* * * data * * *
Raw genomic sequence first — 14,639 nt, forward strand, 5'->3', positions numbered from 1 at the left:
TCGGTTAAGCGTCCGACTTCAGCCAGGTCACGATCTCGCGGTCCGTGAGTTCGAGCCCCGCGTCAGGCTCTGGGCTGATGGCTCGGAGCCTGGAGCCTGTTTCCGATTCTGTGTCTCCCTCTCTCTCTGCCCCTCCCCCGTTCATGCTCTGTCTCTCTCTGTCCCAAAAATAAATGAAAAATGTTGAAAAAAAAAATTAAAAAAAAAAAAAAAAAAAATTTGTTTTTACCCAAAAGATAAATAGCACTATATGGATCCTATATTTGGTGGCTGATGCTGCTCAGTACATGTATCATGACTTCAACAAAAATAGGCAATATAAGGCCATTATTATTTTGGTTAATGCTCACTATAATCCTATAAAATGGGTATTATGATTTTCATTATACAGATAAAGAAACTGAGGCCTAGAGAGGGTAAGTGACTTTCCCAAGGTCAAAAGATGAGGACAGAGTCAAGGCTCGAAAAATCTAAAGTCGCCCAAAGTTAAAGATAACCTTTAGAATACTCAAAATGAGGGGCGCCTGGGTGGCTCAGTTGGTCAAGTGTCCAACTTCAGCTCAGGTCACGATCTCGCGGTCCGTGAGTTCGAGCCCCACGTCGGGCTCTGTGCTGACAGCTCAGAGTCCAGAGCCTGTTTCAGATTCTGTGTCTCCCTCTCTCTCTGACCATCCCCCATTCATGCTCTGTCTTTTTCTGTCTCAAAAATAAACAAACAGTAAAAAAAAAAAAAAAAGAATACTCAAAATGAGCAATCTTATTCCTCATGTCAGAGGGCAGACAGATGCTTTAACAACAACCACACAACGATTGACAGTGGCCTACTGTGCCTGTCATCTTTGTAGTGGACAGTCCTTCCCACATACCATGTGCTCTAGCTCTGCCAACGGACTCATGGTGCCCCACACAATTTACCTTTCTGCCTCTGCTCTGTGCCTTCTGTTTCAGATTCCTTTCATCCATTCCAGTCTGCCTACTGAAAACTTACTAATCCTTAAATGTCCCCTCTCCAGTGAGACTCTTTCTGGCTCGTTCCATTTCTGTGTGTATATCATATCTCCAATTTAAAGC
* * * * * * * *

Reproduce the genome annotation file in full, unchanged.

Raw genomic sequence first — 14,639 nt, forward strand, 5'->3', positions numbered from 1 at the left:
TCGGTTAAGCGTCCGACTTCAGCCAGGTCACGATCTCGCGGTCCGTGAGTTCGAGCCCCGCGTCAGGCTCTGGGCTGATGGCTCGGAGCCTGGAGCCTGTTTCCGATTCTGTGTCTCCCTCTCTCTCTGCCCCTCCCCCGTTCATGCTCTGTCTCTCTCTGTCCCAAAAATAAATGAAAAATGTTGAAAAAAAAAATTAAAAAAAAAAAAAAAAAAAATTTGTTTTTACCCAAAAGATAAATAGCACTATATGGATCCTATATTTGGTGGCTGATGCTGCTCAGTACATGTATCATGACTTCAACAAAAATAGGCAATATAAGGCCATTATTATTTTGGTTAATGCTCACTATAATCCTATAAAATGGGTATTATGATTTTCATTATACAGATAAAGAAACTGAGGCCTAGAGAGGGTAAGTGACTTTCCCAAGGTCAAAAGATGAGGACAGAGTCAAGGCTCGAAAAATCTAAAGTCGCCCAAAGTTAAAGATAACCTTTAGAATACTCAAAATGAGGGGCGCCTGGGTGGCTCAGTTGGTCAAGTGTCCAACTTCAGCTCAGGTCACGATCTCGCGGTCCGTGAGTTCGAGCCCCACGTCGGGCTCTGTGCTGACAGCTCAGAGTCCAGAGCCTGTTTCAGATTCTGTGTCTCCCTCTCTCTCTGACCATCCCCCATTCATGCTCTGTCTTTTTCTGTCTCAAAAATAAACAAACAGTAAAAAAAAAAAAAAAAGAATACTCAAAATGAGCAATCTTATTCCTCATGTCAGAGGGCAGACAGATGCTTTAACAACAACCACACAACGATTGACAGTGGCCTACTGTGCCTGTCATCTTTGTAGTGGACAGTCCTTCCCACATACCATGTGCTCTAGCTCTGCCAACGGACTCATGGTGCCCCACACAATTTACCTTTCTGCCTCTGCTCTGTGCCTTCTGTTTCAGATTCCTTTCATCCATTCCAGTCTGCCTACTGAAAACTTACTAATCCTTAAATGTCCCCTCTCCAGTGAGACTCTTTCTGGCTCGTTCCATTTCTGTGTGTATATCATATCTCCAATTTAAAGC